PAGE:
Sudoku puzzles are based around a grid, into which you have to place numbers in the right squares. Most Sudokus are 9 squares by 9 squares (although other varieties are possible), and are subdivided into nine boxes each of 3 squares by 3 squares.

The idea behind the puzzles is that each of the squares should contain a number from 1 to 9. There are just three restrictions:

- Each row of the grid must contain all the numbers from 1 to 9
- Each column of the grid must contain all the numbers from 1 to 9
- Each 3 by 3 box inside the grid must contain all the numbers from 1 to 9

The combination of these three rules, where each number must appear once and only once per row, column and box, allow you to figure out where the numbers are allowed to go.

Each puzzle you see starts off with a different position, with a different number of numbers already filled in at the start. There should be only one solution which fits, so the problem is just filling in the rest of the numbers!

The picture to the right shows an example of a sudoku, with some of the numbers filled in. The rest is just logic and a methodical approach, filling in numbers as you work them out, until the grid is complete. Don't be scared of the maths, because there isn't any - you don't ever have to add up or multiply the numbers together, just make sure that each number appears where it should.

There are various tricks you can try to work out which numbers go where, and these are outlined in the tutorial including simple examples.

As part of the Activity Workshop, there's an applet game (a bit like the Nonograms one), where you can have a go of the puzzles yourself in the browser, and the game will warn you if you've gone wrong. It also lets you undo your moves easily and gives visual highlighting clues. You can read more about the helper to find out how to use it, or if you're brave enough to jump right in you can try out the first of the ten puzzles here, Puzzle 1.

You can also use this helper gadget to solve any puzzle that you find in the newspaper for example - just go to the blank sudoku and fill in the starting numbers yourself.

There are, of course, times when pen (or pencil) and paper are all that are available, and maybe you want to take a Sudoku
and solve it later on paper. Having a pre-prepared sheet can be handy then, so you can copy the numbers across and start solving.
It can also be convenient if you've gone wrong on a paper Sudoku and want to start again. You can download this simple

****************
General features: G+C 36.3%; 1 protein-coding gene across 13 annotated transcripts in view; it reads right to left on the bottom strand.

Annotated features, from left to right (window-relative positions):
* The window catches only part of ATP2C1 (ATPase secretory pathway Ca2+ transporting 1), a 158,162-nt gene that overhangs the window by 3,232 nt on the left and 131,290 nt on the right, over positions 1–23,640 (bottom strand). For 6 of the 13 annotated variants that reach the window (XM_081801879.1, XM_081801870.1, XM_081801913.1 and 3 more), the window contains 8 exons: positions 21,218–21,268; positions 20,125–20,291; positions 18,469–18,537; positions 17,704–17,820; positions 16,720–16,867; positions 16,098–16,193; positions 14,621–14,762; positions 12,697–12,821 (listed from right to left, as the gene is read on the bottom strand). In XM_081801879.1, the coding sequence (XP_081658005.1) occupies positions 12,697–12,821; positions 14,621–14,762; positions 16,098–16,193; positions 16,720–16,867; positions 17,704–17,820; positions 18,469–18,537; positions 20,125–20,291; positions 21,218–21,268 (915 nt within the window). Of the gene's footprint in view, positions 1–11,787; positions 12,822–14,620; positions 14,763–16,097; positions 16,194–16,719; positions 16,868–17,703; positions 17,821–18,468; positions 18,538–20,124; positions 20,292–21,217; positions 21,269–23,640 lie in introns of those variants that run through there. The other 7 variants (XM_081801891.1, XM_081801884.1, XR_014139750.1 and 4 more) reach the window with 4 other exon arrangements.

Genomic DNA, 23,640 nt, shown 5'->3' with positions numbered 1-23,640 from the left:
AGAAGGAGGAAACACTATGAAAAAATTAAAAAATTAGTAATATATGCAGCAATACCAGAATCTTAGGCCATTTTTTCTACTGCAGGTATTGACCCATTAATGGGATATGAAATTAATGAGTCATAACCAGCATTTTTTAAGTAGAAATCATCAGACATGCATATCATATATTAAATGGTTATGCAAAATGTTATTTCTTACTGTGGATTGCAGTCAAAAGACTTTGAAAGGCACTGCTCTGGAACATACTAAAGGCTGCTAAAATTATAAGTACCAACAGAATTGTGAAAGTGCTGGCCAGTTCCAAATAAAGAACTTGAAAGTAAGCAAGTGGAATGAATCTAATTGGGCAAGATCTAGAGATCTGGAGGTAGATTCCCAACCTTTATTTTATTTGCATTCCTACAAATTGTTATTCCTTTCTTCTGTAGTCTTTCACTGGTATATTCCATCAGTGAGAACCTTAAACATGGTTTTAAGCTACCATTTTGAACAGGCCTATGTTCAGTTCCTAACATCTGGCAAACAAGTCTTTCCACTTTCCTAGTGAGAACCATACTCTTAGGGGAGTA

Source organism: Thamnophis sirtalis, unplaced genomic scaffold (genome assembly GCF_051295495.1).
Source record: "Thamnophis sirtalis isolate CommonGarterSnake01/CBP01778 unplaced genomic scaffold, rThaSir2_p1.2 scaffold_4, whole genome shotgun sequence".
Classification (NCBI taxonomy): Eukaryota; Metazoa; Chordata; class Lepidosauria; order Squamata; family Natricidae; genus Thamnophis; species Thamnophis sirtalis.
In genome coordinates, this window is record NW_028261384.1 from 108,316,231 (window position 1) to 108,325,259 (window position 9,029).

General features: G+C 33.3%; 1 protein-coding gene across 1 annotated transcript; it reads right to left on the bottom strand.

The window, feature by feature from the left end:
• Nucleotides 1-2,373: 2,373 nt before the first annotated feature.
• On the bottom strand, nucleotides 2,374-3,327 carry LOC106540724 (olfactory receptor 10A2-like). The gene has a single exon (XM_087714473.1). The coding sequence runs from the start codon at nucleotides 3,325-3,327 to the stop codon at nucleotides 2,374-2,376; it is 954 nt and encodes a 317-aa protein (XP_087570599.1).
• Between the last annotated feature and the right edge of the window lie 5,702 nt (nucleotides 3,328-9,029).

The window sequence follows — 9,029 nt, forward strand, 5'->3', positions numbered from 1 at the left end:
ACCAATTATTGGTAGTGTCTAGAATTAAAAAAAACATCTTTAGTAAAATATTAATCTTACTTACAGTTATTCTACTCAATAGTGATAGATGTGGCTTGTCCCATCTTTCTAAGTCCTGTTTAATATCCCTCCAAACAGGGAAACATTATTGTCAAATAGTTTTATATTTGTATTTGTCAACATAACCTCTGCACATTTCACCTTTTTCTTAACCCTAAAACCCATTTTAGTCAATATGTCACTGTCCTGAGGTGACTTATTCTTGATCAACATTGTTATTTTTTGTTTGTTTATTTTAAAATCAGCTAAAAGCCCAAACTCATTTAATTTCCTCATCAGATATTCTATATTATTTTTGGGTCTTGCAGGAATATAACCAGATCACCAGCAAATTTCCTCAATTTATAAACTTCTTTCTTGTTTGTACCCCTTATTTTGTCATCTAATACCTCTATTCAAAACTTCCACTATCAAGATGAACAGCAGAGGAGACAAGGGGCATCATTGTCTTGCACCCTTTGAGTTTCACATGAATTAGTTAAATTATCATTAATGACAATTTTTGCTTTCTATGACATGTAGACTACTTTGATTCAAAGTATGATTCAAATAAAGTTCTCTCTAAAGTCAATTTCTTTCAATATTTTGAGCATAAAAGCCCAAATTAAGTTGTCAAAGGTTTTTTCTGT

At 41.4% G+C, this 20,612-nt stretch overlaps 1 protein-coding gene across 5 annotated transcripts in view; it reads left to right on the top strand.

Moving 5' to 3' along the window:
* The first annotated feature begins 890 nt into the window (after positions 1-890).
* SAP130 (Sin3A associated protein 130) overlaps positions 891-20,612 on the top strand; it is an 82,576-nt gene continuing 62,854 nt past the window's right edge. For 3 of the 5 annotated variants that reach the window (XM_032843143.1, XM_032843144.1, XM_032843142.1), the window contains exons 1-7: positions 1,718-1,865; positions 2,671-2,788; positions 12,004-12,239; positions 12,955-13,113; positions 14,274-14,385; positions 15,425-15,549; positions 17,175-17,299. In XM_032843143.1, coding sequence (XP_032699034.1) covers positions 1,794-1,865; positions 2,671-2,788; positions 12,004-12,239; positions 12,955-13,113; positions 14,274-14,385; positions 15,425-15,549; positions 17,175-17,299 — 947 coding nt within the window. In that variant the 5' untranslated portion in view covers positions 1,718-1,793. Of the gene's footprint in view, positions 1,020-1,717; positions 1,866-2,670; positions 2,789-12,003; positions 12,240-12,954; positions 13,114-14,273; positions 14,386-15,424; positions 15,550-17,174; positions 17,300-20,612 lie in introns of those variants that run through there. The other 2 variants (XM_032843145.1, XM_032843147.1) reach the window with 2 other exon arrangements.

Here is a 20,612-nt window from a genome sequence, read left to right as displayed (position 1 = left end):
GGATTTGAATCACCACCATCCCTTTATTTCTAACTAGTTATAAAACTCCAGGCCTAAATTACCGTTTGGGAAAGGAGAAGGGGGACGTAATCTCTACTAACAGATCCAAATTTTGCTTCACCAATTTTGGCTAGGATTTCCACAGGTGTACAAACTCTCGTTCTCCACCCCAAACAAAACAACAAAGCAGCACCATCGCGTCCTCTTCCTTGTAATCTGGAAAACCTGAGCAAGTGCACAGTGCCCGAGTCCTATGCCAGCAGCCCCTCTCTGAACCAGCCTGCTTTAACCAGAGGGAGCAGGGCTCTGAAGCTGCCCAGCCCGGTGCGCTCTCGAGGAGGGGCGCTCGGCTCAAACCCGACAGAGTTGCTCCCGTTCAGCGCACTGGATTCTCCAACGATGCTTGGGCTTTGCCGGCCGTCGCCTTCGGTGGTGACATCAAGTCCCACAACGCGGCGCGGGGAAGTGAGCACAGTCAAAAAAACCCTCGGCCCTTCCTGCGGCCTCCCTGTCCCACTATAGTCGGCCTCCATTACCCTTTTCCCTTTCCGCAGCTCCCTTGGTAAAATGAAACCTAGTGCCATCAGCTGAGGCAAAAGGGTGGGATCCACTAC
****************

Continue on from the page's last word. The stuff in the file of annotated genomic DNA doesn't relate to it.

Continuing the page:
PDF file (10 kb) which contains four blank grids, and print it out for your own
worksheets.

For more information on Sudoku puzzles and how to solve them, have a look at the Wikipedia page, and follow the links there. For other online puzzles see the dmoz.org collection of links. For more background you might want to read sudoku.com, or sudoku.org.uk.

With anything as popular as the sudoku phenomenon has become, there are bound to be variations invented to make it more interesting. The simplest variation is to not use numbers 1 to 9, but either smaller or larger grids. Up to 16 by 16 is about as big as they get, using hexadecimal values (0-9 and A-F) in each of the four-by-four-by-four-by-four cells. Kids can practice with four or six-valued sudokus too.

One more complicated variation is the X-Sudokus, where five normal Sudokus overlap each other. These can get tricky and obviously take a while to complete. There are a couple of examples for you to try out here now.

Another major variation to Sudokus is the so-called "**Killer Sudoku**", whereby the grid has no numbers filled in for you at the start. Instead, dotted lines are drawn grouping certain squares together, and the sum of these squares is given.

Difficulty of these "killers" varies greatly, and the logic paths for calculating the squares' values can become especially tortuous. Listing the possibilities of squares can be a particularly useful tactic. The links given by the Wikipedia article contain examples to try yourself. Also the Kakuro cheat sheet can come in handy to work out the possibilities, as the combinations are the same. Because the killer sudokus are a bit like a cross between sudoku and kakuro in that respect, some people call them "kakudokus" or "sumdokus" too, thereby neatly avoiding the puerile sound of "killer sudoku".

Taking the sumdokus idea even further, the next level is called "**kenken**" or "mathdoku" - the idea is the same as the killer sudoku but there are not just sums in the cages, there are multiplication, subtraction and division too. The result and the operation are then given for each cage, for example "2-" in a cage of two cells mean that one number minus the other gives the answer 2. There is (as always) more information at wikipedia:Kenken. Note that in some of these puzzles, the usual rule that a number can't be repeated inside a "cage" isn't always observed, so for example you could get a three-cell cage with the clue "3x" - that means the product of all three numbers must be 1. In that case the only answer can be "1, 1, 3" where the two 1's must be diagonally opposed to each other (they still can't be in the same row or column).